She began helping him set up the chairs and coffee pot and the vinyl window shades printed with the 12 Steps. This was supposed to be the responsibility of the newcomers, the patients—it was meant to get them involved—but most of Miles’s newcomers didn’t want to get involved. They’d come into the meeting whenever they felt like it, mooch coffee, and fidget through the qualification, yawning jaw-splitting junky yawns. So he was grateful for Carla’s help, and he liked listening to the calm lilt of her voice, its matter-of-factness about suffering. It was a quality he thought only recovering people had, but here was someone with no discernible dysfunction who could talk about abscesses without a tremor. And she was pretty.
It had been a long time since he’d gone to bed with anyone who might be a girlfriend, and he was careful. The most he did was hold Carla’s wrists down while he fucked her. The first time he did this, her eyes widened, she pushed back against his weight. Miles had a fantasy of slapping her face, not even a fantasy, but a quick, staticky image, as though he had accidentally tuned into another channel where the program was more interesting. But that channel, he told himself, was outside his reception area. He kissed Carla lightly on the mouth, on the tip of her nose and her fleshy palms, friendly kisses, reassuring kisses, kisses that said ‘I Respect Your Boundaries,’ and she smiled and let him hold her.
They prepared the soup and ate it, spoons clicking in the deep blue bowls. “He must have been drunk,” Miles said. Carla’s face was inscrutable. “Who?”
“The guy by the bus.”
“That,” she said, “would explain everything.”
His head still ached. “What’s that supposed to mean?”
“Jesus, Miles, I’m just teasing. You don’t have to get—”
“A guy I’m trying to help tells me to go fuck myself and I’m not entitled to feel indignant?” His voice quavered. “I was trying to help him!”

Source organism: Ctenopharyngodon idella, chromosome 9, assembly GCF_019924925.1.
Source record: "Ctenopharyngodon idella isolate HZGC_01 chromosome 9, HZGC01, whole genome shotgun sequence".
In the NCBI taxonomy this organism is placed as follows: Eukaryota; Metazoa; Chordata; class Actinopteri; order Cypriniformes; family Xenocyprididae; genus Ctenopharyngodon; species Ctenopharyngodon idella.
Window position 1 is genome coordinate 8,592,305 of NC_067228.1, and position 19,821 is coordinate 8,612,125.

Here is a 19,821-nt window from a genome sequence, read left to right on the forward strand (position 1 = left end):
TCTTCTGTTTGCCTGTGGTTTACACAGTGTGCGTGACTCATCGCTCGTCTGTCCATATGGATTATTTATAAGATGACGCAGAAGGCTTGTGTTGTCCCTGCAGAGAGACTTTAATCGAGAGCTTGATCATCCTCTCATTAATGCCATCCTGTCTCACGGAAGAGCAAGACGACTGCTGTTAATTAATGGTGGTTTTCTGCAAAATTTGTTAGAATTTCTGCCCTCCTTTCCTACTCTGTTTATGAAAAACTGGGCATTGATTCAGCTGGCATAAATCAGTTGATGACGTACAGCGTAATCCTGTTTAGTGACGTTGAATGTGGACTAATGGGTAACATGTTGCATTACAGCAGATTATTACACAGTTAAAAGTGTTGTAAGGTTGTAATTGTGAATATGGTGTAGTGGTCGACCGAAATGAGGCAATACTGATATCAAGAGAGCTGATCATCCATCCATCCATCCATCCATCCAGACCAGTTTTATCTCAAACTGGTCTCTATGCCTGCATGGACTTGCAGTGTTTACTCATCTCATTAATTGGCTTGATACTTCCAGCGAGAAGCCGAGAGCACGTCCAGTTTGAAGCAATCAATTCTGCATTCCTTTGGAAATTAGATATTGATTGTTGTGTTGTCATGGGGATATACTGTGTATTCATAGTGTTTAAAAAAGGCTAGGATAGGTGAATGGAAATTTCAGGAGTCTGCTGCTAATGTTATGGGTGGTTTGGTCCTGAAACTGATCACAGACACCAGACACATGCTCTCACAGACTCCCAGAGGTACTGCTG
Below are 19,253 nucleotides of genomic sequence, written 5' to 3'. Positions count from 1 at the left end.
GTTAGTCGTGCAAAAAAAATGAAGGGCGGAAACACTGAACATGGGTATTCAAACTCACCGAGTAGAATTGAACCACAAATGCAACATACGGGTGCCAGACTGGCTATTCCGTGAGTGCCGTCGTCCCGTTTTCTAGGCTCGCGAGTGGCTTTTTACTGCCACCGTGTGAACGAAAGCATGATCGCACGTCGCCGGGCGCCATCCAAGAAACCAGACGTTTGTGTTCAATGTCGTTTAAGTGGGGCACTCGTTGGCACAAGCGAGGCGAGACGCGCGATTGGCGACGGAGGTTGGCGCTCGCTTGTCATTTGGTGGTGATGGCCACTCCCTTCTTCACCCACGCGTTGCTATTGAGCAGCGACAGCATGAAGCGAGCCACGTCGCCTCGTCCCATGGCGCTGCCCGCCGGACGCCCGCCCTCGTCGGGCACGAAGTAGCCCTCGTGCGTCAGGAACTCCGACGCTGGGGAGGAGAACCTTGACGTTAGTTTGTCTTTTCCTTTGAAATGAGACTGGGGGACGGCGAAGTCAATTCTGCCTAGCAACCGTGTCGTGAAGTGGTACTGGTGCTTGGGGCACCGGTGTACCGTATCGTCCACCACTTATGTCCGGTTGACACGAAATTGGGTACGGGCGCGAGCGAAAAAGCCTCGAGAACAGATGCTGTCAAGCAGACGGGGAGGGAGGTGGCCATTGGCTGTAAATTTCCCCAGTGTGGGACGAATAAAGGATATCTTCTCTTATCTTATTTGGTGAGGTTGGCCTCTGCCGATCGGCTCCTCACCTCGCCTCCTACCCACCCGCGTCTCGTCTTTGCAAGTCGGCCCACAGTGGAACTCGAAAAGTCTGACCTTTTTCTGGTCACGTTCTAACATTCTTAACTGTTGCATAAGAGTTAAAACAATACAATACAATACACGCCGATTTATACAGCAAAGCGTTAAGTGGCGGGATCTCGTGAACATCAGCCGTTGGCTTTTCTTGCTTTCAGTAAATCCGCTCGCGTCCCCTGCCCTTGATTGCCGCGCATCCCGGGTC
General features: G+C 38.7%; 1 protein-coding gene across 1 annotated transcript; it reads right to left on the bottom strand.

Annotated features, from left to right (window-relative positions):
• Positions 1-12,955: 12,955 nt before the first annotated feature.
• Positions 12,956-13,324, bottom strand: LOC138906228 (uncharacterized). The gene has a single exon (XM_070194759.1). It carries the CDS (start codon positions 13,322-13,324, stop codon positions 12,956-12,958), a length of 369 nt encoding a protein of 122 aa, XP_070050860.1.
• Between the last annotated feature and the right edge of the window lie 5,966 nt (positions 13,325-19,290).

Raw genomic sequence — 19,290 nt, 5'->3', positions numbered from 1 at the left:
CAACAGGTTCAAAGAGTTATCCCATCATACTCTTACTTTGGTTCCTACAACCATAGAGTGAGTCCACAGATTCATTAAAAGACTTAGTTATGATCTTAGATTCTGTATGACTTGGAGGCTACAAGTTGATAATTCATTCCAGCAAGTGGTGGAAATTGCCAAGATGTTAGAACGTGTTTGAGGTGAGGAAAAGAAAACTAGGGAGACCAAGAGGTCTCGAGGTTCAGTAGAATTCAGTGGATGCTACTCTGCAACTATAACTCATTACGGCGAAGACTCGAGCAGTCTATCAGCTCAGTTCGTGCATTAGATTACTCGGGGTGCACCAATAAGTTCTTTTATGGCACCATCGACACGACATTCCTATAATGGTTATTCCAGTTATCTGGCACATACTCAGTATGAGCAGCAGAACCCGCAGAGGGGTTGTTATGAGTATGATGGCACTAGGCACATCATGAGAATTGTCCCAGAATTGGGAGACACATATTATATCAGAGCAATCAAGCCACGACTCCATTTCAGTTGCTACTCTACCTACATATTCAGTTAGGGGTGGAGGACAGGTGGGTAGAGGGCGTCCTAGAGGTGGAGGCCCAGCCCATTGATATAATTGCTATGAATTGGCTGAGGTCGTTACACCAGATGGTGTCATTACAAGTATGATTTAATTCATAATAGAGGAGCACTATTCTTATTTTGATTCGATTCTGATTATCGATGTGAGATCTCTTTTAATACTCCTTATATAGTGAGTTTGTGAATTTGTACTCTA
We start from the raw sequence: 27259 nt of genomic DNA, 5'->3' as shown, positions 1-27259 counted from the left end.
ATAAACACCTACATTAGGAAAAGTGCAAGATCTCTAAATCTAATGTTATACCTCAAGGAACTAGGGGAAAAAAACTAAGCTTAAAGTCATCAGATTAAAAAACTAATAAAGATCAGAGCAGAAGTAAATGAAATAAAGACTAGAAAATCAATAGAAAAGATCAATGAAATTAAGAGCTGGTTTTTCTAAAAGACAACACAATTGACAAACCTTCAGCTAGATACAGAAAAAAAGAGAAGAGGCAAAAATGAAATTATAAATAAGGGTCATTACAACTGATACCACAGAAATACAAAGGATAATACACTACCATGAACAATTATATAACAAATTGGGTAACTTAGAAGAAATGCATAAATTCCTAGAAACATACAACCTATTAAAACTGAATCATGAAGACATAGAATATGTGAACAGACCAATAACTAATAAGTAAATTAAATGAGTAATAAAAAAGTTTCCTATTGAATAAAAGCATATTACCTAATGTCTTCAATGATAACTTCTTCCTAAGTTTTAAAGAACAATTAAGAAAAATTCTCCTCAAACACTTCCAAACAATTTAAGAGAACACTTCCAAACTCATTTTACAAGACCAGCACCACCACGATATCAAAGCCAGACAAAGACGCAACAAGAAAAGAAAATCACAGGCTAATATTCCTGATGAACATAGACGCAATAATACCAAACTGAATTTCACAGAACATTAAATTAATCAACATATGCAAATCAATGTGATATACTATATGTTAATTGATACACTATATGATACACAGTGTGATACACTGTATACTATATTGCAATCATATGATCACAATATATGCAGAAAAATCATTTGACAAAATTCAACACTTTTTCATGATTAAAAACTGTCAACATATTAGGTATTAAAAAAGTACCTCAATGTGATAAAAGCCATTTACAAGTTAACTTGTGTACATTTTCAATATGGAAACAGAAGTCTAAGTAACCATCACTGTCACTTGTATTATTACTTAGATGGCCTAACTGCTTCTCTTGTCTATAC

Her mouth twitched at the corners.
“And look how pissed you get at the poor sod for denying you the pleasure.”
He was silent through the rest of dinner. Afterwards he announced that he was going out.
“Fine,” she said. She lit a cigarette and drew in the smoke as though she were biting off a thread. “I hope it’s to one of your meetings.”
He did go to a meeting. His intention was to share about his self-righteous anger and feelings of persecution; by the time he got to the church, he’d ID’d the character defects in question. Instead, he found himself talking about Elise.
“Eight, nine years ago, there was someone I was really mean to. Cruel, I should say.” It was an evasive beginning. Miles had met Elise when he was two years clean, but he couldn’t bring himself to admit that. At two years you were supposed to be having problems with intimacy and commitment, finding your place in the ranks of the ordinary assholes of the world. He told himself that even in these rooms there was a propriety. That propriety might allow you to describe squirting a syringeful of blood and heroin into your mouth, but it excluded discussion of things he’d done to Elise stone sober.
“She’s come back into my life”—he glanced around the room to see if any eyebrows were going up; people here knew he had a girlfriend—”made contact with me. She’s in trouble. And I feel I have to take some kind of responsibility for what happened between us—I don’t know, help her.” Already it didn’t sound right. As much as he wanted to tell the truth, there was something in him that was ravenous for pity, that would betray everything if only someone would say, You poor guy. You poor, poor guy. “You’ve got to understand, I loved her.”
He thought he saw somebody smirk.
He remembered driving with Elise in the foothills after a party, some people in the art history department, a faculty couple who lived in a converted miner’s shack. The desert night was cool but carried the smell of charred things. Elise yelled at him as he gripped the wheel. Actually, she didn’t yell; she murmured. In retrospect Miles found it shameful that he’d done the things he’d done to a woman who rarely raised her voice. But Elise’s murmur had a relentlessness that was at once irritating and unnerving, like someone counting during a game of hide and seek: “One Mississippi, two Mississippi, three Mississippi.”
“What do you want to take me around those people for?” she said. She was a short, waiflike girl with the narrowest waist. Her hipbones reminded Miles of a saddle’s pommel. She wore her blonde hair in a crewcut. Elise didn’t want to think about her hair while she was surveying lizard populations in the desert. She wanted to think about banded geckos. She would lie on her belly in the bleaching sun and watch them scuttle from rock to rock, looking oddly like a lizard herself in her stillness and sudden, flicking movements. “Those people are assholes, Miles. What do you see in them? They’re not nice.” To Elise this was the worst thing you could say about anyone. “That professor was looking at me like I was some kind of whore. Some kind of pathetic whore.”